Our feet go through a lot. They carry us, help us balance, and make you a really good soccer player. The feet are very tough, but can also be the victim of a lot of health problems.
There are some foot conditions that stem from being diabetic. These health problems can be broken down into three divisions: health conditions, health problems, and other complications.
Peripheral Neuropathy is nerve damage caused by high blood sugar, and it is commonly found in people with diabetes. Peripheral neuropathy causes reduced feeling in extremities, numbness, and tingling.
It can be very uncomfortable, but the biggest problem is that the lack of feeling can cause people with peripheral neuropathy to not be able to recognize when their feet are injured, or in pain. You can see how this would pose a serious problem.
There are treatments available for peripheral neuropathy, including physical therapy and medication. Seek help from a medical specialist if you think this may be happening to you.
I’m defining health problems as occurrences that are temporary and not life-threatening. They can happen to anyone, but the same factors that can cause peripheral neuropathy can increase the likelihood of these occurrences.
-Athlete’s Foot is a perfect example. Athlete’s Foot is a fungus that grows on your feet due to moisture and warmth, aka your feet. You generally catch this by coming into contact with people or surfaces with the fungus in it.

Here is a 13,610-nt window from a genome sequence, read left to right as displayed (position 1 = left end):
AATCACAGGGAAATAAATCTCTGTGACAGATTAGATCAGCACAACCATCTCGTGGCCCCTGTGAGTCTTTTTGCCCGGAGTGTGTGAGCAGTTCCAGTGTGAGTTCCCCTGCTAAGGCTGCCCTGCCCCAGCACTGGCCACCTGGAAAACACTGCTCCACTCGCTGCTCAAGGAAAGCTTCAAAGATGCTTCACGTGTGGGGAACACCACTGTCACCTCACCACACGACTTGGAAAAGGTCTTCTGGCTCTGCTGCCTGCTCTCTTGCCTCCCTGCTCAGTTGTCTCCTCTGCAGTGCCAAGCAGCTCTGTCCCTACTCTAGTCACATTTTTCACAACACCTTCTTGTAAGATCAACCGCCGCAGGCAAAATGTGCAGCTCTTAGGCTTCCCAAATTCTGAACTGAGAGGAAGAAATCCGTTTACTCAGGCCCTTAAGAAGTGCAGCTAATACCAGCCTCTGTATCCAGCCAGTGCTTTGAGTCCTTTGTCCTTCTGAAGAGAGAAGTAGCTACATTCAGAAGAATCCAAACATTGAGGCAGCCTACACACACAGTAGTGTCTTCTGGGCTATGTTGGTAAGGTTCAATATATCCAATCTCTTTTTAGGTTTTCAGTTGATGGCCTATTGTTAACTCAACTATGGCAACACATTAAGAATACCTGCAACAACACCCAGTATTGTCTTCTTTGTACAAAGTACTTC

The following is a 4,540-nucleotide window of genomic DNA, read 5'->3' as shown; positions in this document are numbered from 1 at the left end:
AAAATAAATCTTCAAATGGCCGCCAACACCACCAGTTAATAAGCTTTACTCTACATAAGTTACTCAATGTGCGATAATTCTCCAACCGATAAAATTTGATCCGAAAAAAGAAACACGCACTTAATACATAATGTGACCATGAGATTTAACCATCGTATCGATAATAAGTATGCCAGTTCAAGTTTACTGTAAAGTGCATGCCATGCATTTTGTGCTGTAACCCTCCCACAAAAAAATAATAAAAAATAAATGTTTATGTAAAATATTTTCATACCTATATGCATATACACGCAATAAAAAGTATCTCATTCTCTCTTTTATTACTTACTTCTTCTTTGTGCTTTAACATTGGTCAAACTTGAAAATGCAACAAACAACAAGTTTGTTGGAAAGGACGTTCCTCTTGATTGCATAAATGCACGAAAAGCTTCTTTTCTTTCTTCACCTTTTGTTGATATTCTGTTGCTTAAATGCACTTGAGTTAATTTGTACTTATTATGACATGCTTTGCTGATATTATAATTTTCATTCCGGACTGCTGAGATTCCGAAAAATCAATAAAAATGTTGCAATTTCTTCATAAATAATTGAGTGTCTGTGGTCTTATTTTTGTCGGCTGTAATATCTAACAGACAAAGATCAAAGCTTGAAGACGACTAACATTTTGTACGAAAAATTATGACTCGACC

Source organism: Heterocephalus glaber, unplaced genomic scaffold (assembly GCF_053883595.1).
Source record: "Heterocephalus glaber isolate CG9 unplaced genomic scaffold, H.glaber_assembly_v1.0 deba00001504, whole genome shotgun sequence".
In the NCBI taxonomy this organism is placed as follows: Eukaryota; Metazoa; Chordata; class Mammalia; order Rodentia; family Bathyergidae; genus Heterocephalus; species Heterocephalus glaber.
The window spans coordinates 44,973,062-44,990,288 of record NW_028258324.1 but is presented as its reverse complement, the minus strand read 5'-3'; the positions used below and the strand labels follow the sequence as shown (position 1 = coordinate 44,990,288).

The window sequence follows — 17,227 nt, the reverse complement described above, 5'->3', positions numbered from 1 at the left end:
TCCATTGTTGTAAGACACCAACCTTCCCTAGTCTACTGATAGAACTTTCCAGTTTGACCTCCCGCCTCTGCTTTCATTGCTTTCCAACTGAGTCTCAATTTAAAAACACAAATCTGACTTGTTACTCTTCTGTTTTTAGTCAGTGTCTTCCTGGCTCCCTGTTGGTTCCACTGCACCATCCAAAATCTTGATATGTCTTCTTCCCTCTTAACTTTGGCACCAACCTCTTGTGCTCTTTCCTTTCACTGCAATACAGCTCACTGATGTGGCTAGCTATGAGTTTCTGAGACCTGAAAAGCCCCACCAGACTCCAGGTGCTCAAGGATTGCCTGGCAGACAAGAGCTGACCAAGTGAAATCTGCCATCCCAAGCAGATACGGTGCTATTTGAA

-You can develop a variety of bumps or mounds on your feet, like calluses or corns. These bumps usually occur because of rubbing or excessive use. Having some calluses on the bottom of the foot is normal, but a large callus or large amount needs to be taken care of. People who have trouble feeling their feet don’t realize that these bumps are present and growing unless they look.
Side-effects are the unfortunate occurrences that are the result of the condition or problem. They can be long-lasting, and sometimes just as bad as the health condition itself.
-An infection will complicate anything. Infection can set into skin, muscle, or bone. Some infections are easily treated, others are more persistent and tough to fight off. With a decreased ability to know if your foot is injured, you likely won’t notice such an infection until it has progressed.
The decreased blood flow also plays a huge factor as the necessary cells and antibodies are not getting pumped to the infection at a high enough rate.
-Deformities can occur fairly easily on the foot if anyone is not vigilant. This is more so in the case of diabetics and those with peripheral neuropathy. Again, the decreased ability to feel pain and discomfort prevents someone in this situation from recognizing the injury.
Charcot’s foot, which is the change in the shape of the foot due to shifting bones, and hammertoes, the unnatural arching of toes, are not uncommon deformities to see in people with this situation.
Our feet are incredibly strong. They do a lot for us, from getting us from point A to point B to helping us run, swim, kick, and jump. Eastern Idaho Foot Clinic provides some great suggestions for foot care to help take care of your feet; check them out so you can avoid injury! If you feel that there is a possibility that you are developing any of the above-mentioned conditions, talk to a medical professional to get the treatment you need. Your feet take care of you, make sure you take care of them too.